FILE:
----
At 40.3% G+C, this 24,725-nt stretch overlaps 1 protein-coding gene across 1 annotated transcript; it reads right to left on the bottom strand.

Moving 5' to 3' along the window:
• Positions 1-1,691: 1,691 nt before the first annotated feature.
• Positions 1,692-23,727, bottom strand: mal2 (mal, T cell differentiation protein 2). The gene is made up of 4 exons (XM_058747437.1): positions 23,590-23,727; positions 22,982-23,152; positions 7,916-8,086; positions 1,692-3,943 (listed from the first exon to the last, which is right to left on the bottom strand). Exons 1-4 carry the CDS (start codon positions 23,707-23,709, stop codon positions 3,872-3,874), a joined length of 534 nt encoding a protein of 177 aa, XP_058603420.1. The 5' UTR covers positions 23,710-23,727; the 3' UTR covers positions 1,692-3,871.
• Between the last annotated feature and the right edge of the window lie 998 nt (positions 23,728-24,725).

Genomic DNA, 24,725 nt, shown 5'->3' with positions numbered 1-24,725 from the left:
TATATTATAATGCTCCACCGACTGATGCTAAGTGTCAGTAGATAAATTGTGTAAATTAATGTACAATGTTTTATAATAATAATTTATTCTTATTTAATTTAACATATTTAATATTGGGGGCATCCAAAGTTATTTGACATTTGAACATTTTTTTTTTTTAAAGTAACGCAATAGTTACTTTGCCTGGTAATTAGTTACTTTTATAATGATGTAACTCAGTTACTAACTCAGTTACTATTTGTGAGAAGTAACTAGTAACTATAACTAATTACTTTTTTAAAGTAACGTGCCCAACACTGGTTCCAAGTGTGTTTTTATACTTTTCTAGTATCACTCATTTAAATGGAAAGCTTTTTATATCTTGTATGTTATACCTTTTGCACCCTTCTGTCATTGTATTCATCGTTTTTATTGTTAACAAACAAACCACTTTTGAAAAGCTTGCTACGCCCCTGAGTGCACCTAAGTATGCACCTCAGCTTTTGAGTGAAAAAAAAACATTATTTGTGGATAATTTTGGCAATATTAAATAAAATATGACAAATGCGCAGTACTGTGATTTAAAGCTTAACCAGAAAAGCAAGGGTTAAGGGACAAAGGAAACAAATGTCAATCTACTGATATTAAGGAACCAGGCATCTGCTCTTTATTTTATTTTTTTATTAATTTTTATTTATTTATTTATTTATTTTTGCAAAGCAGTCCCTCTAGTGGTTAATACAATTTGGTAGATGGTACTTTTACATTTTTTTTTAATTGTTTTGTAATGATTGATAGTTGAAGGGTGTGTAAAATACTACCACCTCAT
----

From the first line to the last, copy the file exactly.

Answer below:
At 40.3% G+C, this 24,725-nt stretch overlaps 1 protein-coding gene across 1 annotated transcript; it reads right to left on the bottom strand.

Moving 5' to 3' along the window:
• Positions 1-1,691: 1,691 nt before the first annotated feature.
• Positions 1,692-23,727, bottom strand: mal2 (mal, T cell differentiation protein 2). The gene is made up of 4 exons (XM_058747437.1): positions 23,590-23,727; positions 22,982-23,152; positions 7,916-8,086; positions 1,692-3,943 (listed from the first exon to the last, which is right to left on the bottom strand). Exons 1-4 carry the CDS (start codon positions 23,707-23,709, stop codon positions 3,872-3,874), a joined length of 534 nt encoding a protein of 177 aa, XP_058603420.1. The 5' UTR covers positions 23,710-23,727; the 3' UTR covers positions 1,692-3,871.
• Between the last annotated feature and the right edge of the window lie 998 nt (positions 23,728-24,725).

Genomic DNA, 24,725 nt, shown 5'->3' with positions numbered 1-24,725 from the left:
TATATTATAATGCTCCACCGACTGATGCTAAGTGTCAGTAGATAAATTGTGTAAATTAATGTACAATGTTTTATAATAATAATTTATTCTTATTTAATTTAACATATTTAATATTGGGGGCATCCAAAGTTATTTGACATTTGAACATTTTTTTTTTTTAAAGTAACGCAATAGTTACTTTGCCTGGTAATTAGTTACTTTTATAATGATGTAACTCAGTTACTAACTCAGTTACTATTTGTGAGAAGTAACTAGTAACTATAACTAATTACTTTTTTAAAGTAACGTGCCCAACACTGGTTCCAAGTGTGTTTTTATACTTTTCTAGTATCACTCATTTAAATGGAAAGCTTTTTATATCTTGTATGTTATACCTTTTGCACCCTTCTGTCATTGTATTCATCGTTTTTATTGTTAACAAACAAACCACTTTTGAAAAGCTTGCTACGCCCCTGAGTGCACCTAAGTATGCACCTCAGCTTTTGAGTGAAAAAAAAACATTATTTGTGGATAATTTTGGCAATATTAAATAAAATATGACAAATGCGCAGTACTGTGATTTAAAGCTTAACCAGAAAAGCAAGGGTTAAGGGACAAAGGAAACAAATGTCAATCTACTGATATTAAGGAACCAGGCATCTGCTCTTTATTTTATTTTTTTATTAATTTTTATTTATTTATTTATTTATTTTTGCAAAGCAGTCCCTCTAGTGGTTAATACAATTTGGTAGATGGTACTTTTACATTTTTTTTTAATTGTTTTGTAATGATTGATAGTTGAAGGGTGTGTAAAATACTACCACCTCAT